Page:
Wednesday, January 07, 2009

From the New York Times Style Section to Essex County Divorce Court in 10 Years

As a divorce lawyer, I often read the wedding announcements. Marriage is the cornerstone of our society. Even though my job involves the end of marriages, I like to peruse the Wedding Announcements section in The New York Times as the blurbs about the betrothed couples are so full of hope and often a great deal of hubris. People are not shy about listing their degrees, jobs and social status. The New York Times often writes a followup to stories to couples that they had featured in their wedding announcement pages, highlighting their togetherness years later. However, I have never seen a follow up story involving a divorce.



Recently, in Essex County, New Jersey, a divorcing couple engaged in a 29 day custody trial over their children. As the court only works on weekdays, a 29 day trial indicates at least 6 weeks of court time. This length of time is extraordinary and rarely heard of in custody cases, or any other type of family law matter.



The husband and wife in this particular case announced their marriage back in September of 1993 in The New York Times Style Section. At the time, the wife was a dermatology resident and the husband had recently received a medical degree. They both graduated from prestigious schools with excellent grades and came from families with very successful parents. See their wedding announcement here.



This husband and wife had two children, a son born in 1996, and a daughter born in 1998. The divorce was initiated in 2003 and worked its way through the court system for 5 years. Wife alleged domestic violence on the part of the husband. Both parties sought sole custody of the children, to the complete exclusion of the other parent. However, the husband later changed his request to shared custody.



Apparently, wife made many allegations about her estranged husband. Additionally, the children continue to make allegations about the husband and his treatment of them. This eventually resulted in a court supervisor watching over husband when he had the children with him. However, the various experts involved in the case began to come to the conclusion that the children were "generating stories" and making "false allegations." Eventually, all involved came to the conclusion that wife was behind children’s alienation from husband. However, for a great length of time, husband’s custody time with his children remained supervised, only to protect him from false allegations from the children and not because he presented a danger to the children. Significantly, the court and the experts found that as the years went by, and husband spent more time with the children, his relationship with them continued to improve. However, when they had time with the wife, they went back to being hostile and accusatory, to the point where the children were not permitted to call wife when they were in the custody of husband so as to avoid the inevitable negative changes in their behavior.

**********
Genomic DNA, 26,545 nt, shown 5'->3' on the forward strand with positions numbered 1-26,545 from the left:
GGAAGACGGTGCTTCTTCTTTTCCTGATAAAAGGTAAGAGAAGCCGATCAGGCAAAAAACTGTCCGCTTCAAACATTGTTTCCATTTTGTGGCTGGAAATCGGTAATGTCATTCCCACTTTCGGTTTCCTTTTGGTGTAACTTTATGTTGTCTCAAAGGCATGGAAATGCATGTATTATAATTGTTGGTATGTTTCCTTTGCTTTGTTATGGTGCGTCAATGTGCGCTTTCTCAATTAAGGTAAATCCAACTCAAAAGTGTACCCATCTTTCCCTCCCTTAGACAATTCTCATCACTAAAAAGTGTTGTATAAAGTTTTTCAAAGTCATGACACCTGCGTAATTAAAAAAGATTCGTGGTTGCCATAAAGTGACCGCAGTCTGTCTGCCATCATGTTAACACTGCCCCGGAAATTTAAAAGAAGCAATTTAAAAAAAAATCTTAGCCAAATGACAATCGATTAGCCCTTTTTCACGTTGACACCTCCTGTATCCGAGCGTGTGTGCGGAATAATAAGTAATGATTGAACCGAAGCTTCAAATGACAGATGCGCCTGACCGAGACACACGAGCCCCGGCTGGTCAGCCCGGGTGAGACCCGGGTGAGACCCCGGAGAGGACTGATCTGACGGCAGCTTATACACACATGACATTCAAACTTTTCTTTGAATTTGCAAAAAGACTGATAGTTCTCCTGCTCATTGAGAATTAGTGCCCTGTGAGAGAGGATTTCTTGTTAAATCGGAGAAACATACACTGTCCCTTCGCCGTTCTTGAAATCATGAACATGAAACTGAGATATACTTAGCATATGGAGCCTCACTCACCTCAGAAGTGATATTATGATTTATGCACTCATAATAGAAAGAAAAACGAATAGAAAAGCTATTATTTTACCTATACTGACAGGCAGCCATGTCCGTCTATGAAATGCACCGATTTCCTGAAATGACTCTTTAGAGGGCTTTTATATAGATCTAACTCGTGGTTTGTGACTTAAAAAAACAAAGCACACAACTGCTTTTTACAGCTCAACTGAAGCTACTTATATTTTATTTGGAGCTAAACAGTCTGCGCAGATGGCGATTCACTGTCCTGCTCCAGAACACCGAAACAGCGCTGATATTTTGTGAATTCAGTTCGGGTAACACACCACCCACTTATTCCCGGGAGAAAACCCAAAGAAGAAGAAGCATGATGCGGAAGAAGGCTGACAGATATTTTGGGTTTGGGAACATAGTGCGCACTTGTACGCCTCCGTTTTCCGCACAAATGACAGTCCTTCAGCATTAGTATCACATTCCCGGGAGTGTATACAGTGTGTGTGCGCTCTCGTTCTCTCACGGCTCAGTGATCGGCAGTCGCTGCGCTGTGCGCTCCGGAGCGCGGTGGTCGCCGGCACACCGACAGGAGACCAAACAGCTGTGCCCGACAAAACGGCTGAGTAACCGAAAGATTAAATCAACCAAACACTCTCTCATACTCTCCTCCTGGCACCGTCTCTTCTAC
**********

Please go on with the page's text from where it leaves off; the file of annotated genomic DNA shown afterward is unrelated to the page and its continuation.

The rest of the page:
Wife attempted to present the testimony of 35 separate witnesses. However, the court asked for a written proffer (a document stating the expected testimony of each witness) before he would allow such extensive testimony. Eventually, he accepted their written statements, but did not allow each to come into court. The judge’s reasoning was that the testimony would have been duplicative and unnecessary. Considering the trial was 29 days without these witnesses, the judge made a sound decision.



Eventually, after the lengthy trial, the court ordered that husband and wife should essentially share custody of the children. This was despite wife’s continued objections to that result. Wife even appealed the judge’s verdict to the Appellate Court of New Jersey, but was turned down there.



A review of the Opinion shows behavior of parents at their worst. Undoubtedly, the children will be scarred by being involved in such long term and bitter litigation that has spanned most of their childhood. Considering the length of the trial and the acrimonious litigation, the attorneys fees must have been hundreds of thousands of dollars for both parties.



If both parents want custody time with their children, courts usually accommodate it to the extent possible, as long as both parents are fit. Parents should frame their expectations reasonably and always refrain from speaking negatively about the other parent. Commencing a case with the request that the other parent be completely excluded from the children, absent significant and compelling circumstances, will only damage credibility in the eyes of the court. There are no winners in this type of litigation. Even if money is no object, the emotional cost on all involved, including the children, begs the question: If this level of feuding in the best interests of the children?

1 comment:

The Real News said...

While the problems have well been identified on www.FamilyLawCourts.com the solution, public empowerment over judicial transparency, has not.

But now it has. See wwwUSAjudges.com and make a report. Enough reports and Eventually judges who shouldn't be in office will be voted out.